Very, very, very few people south of the Wall believe the Others are a major threat. You might as well send ravens and human emissaries saying that you’re under attack from the Easter bunny.

Votes: 9270

Also because they wear only black, but it is kind of a sarcastic nick name given to men of night watch by Wildlings. Only wildlings call them crow.

Reece Ansaa

Votes: 3020

What is the backstory on Xaro — the guy who vouches for Daenerys at the gates of Qarth?

There is a great degree of variation between book Xaro, and show Xaro. However, they both desire advancement and domination in Qarth.

Show Xaro is apparently a self made man and an immigrant to Qarth. He desires to use Dany and her dragons. He hatches a scheme with Pyat Pree to hand over Dany and the dragons to him, in return, Pree helps Xaro become the sole leader of Qarth. The King of Qarth. Qarth is a merchant city, presumably Xaro gets to control all the wealth and trade in Qarth.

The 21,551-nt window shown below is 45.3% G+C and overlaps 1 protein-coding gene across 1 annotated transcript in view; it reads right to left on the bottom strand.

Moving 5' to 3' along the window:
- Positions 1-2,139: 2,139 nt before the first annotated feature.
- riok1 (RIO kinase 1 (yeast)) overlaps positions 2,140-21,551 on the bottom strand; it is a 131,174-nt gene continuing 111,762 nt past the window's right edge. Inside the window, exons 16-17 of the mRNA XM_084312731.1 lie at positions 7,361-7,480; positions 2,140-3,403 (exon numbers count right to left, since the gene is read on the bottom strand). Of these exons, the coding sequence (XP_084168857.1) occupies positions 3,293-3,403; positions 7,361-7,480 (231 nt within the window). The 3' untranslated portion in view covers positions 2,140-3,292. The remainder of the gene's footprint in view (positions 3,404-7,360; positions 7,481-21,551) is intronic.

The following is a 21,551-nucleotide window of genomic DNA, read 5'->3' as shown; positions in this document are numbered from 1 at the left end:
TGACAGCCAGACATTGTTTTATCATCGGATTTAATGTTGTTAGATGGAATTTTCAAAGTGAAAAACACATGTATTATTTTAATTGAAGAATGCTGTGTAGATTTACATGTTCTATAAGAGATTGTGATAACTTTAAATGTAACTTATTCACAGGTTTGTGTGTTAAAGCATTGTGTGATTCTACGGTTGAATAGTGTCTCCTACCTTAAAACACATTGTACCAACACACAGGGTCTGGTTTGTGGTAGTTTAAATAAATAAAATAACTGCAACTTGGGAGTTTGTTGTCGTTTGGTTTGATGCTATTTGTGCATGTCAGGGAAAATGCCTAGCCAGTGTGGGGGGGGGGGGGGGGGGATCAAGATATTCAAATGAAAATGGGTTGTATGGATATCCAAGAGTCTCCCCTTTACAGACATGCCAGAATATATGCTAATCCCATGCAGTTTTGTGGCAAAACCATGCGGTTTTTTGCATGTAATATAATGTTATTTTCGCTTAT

In the books, Xaro is a native of Qarth, very wealthy and a member of the Thirteen. A bigger schemer and he neve

Kelsey L. Hayes

Votes: 6221

How can The Night’s Watch be Lightbringer?

The whole thing makes much more sense if you just think of it as a giant game of telephone. Only toss in translation and re-translation, thousands of years and a big helping of bias.

We have the Night’s Watch, led by a lord commander. The Night’s Watch has a vow that includes the following phrases: “I am the sword in the darkness … the fire that burns against the cold … the light that brings the dawn …”. The Watch members man a wall made of ice, forsake honor and personal glory and take a vow to not have a wife. This force defeats the Others 8,000-odd years ago. The feat is of such enorm

Marc Turcotte

Votes: 8822